LORRIS, Guillaume & MEUNG, Jean de. Cy est le Rommant de la Rose.


The "Romance of the Rose" printed in Paris in 1531 by Galliot du Pré, illustrated with 60 figures.
The Romance of the Rose was the most famous work from the Middle Ages and the first French “classic”.

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Paris, en la boutique de Galliot du pré, 1531.

Gothic folio [286 x 196 mm] of two 45 lines columns the page, of (4) ll., 131 ll. and (1) f. of mark. 60 woodcuts in the text. Red morocco, covers decorated with black and green morocco inlaid interlacings and decorated with gilt fleurons, within a large border of gilt foliage and black morocco fillets, spine ribbed and decorated with black morocco inlaid pattern designing diamonds in which are gilt roses, blue morocco doublures decorated with a large gilt foliage border and with a central medallion surrounded by red morocco inlaid roses, blue watered silk endpapers, gilt and engraved edges, decorated with the same roses as on the endpapers. Binding signed by Lortic with his label. Case.

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Precious gothic edition with woodcuts of the most famous literary work of the French Middle Ages, the only one whose memory has been passing on until mid Renaissance.
Brunet, III, 1175; Tchemerzine, IV, 230; Fairfax Murray n°330.

Love novel and courtly initiatory quest, the Romance of the Rose was written at the beginning of the 13th century by Guillaume de Lorris; about forty years later, almost 18 000 verses by Jean Clopinel, a native from Meung sur Loire completed the poem and contributed to its great popularity.

This work that exerted a significant influence on all the French literature is the allegorical account of a love for a rosebud.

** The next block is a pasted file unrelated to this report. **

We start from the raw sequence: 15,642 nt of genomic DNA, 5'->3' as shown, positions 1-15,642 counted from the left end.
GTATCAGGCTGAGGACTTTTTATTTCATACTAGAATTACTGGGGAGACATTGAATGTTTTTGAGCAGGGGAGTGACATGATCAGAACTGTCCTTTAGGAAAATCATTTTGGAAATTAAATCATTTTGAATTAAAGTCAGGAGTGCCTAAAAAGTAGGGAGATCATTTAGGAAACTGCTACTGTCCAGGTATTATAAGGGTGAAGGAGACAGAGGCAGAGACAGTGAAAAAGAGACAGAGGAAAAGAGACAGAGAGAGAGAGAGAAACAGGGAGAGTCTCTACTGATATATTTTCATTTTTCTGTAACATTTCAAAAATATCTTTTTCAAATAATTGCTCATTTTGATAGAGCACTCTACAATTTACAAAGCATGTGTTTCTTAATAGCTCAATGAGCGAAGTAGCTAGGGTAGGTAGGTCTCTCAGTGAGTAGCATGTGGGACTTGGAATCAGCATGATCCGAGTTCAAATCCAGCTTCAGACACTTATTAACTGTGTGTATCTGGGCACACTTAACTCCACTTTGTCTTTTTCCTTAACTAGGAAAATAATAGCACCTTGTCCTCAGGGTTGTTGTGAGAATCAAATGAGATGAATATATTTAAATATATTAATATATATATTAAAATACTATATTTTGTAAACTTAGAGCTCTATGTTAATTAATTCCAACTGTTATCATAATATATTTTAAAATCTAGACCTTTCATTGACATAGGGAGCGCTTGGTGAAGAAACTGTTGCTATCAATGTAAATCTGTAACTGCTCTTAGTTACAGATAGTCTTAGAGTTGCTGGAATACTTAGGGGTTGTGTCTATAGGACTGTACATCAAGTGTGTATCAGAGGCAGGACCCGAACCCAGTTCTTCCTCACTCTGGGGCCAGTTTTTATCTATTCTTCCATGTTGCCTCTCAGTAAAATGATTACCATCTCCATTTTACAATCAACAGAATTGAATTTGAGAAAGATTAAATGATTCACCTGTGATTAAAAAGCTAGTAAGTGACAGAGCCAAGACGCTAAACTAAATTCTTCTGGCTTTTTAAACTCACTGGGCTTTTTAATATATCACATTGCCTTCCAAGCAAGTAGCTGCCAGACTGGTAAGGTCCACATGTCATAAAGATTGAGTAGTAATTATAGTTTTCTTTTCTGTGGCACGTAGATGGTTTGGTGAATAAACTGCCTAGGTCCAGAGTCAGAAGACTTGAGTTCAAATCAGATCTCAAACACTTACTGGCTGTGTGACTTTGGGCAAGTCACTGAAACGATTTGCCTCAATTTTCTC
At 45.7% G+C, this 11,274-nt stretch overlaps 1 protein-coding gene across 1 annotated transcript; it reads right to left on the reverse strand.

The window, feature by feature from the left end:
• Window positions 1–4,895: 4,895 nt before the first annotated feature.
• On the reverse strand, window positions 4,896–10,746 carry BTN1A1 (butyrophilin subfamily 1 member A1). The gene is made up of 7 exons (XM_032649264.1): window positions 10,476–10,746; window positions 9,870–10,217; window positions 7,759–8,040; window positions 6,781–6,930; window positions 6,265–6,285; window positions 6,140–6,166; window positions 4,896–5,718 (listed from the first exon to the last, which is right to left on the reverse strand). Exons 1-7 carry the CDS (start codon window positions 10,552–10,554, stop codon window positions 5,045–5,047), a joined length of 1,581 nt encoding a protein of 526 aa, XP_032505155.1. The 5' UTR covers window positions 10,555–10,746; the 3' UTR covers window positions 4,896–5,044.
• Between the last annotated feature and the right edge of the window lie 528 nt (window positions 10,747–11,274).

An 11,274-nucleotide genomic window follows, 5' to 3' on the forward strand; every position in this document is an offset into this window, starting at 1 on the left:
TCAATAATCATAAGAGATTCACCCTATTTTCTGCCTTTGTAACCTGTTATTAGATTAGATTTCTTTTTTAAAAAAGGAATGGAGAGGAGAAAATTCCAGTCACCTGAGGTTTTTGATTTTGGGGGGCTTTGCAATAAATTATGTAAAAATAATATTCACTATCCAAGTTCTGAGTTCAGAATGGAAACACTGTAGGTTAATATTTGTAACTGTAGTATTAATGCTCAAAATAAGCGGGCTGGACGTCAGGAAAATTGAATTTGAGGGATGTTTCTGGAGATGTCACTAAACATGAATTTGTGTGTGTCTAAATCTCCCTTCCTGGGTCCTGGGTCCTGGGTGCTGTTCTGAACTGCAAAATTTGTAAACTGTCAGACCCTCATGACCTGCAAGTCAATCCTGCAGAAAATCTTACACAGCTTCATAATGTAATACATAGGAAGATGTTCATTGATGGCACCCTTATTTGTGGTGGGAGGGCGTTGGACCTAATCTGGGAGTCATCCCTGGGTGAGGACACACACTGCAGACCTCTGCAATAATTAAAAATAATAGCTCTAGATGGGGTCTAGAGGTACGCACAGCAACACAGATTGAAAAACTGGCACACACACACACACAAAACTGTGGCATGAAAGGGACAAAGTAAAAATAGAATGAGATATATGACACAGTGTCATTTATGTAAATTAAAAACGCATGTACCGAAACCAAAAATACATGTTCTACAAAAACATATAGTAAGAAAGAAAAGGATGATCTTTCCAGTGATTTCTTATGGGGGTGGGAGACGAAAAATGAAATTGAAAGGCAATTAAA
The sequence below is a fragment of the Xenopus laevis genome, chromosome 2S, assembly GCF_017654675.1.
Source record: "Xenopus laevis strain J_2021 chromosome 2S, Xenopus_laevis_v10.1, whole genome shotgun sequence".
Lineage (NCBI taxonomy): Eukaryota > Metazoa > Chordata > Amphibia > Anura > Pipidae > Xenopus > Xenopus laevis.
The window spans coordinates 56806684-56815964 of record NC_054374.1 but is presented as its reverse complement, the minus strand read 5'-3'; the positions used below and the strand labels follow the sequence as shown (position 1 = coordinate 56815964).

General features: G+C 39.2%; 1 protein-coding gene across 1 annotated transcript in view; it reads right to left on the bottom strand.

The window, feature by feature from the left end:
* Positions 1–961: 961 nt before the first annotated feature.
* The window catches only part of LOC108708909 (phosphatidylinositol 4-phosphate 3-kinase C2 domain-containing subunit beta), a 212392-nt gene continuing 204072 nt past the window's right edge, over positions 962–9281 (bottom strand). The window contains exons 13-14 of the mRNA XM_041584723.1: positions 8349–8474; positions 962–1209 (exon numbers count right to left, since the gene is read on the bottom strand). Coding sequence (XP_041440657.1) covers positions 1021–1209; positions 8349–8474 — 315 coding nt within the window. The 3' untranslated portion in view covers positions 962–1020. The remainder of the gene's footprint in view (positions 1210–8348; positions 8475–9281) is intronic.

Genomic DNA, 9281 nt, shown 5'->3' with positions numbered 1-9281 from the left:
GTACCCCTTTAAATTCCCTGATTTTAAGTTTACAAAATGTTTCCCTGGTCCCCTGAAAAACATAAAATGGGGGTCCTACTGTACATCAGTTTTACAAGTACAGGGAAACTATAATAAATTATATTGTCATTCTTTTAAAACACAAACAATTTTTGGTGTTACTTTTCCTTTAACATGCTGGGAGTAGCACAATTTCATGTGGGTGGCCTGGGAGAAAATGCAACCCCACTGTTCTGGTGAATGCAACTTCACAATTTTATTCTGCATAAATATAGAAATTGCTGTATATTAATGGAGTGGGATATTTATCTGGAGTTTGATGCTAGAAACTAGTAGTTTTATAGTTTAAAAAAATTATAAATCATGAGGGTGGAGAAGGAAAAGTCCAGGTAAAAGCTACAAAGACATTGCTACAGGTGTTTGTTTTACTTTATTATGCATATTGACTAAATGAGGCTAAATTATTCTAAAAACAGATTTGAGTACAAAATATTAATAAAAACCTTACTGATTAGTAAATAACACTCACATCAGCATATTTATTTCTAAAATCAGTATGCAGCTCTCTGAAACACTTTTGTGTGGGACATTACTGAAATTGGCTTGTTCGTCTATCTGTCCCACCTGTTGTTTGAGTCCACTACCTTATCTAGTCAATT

Thus the courtly initiatory quest of the rose by the lover is followed by a more philosophical allegory by Jehan de Meung.

The romance of the rose was the most famous work from the Middle Ages and the first French “classic”.

A beautiful gothic edition, one of the four revised by Marot.

With a fine gothic typography, this edition is decorated with a very beautiful black and red title page, inserted in a fine frame of Renaissance columns and medallions, as well as the many historiated and decorated capitals.
It ends with the large mark of Galliot du Pré. The illustration uses the woodcuts engraved for the previous edition in small format, from 1529.

This illustration is very attractive and comprises 60 nice woodcuts adapted to the text.

A suite of charming vignettes, some of them with leaves borders (39 x 53 mm), some others more influenced by the art from Basel (40 x 54 mm). They are interesting since they closely illustrate the text and show a real effort of renewal.” (Brun, Le livre illustré français).

Very close from the novel, each of these vignettes composes living paintings evoking the manners of the time and courtly love. One of the vignettes evokes Jehan de Meung writing his work.

A superb wide-margined copy, of this elegant gothic edition, preserved in an outstanding inlaid binding with doublures by Lortic.

It comes from John Whipple Frothingham and Robert Hoe’s collection with their ex libris.

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LORRIS, Guillaume & MEUNG, Jean de.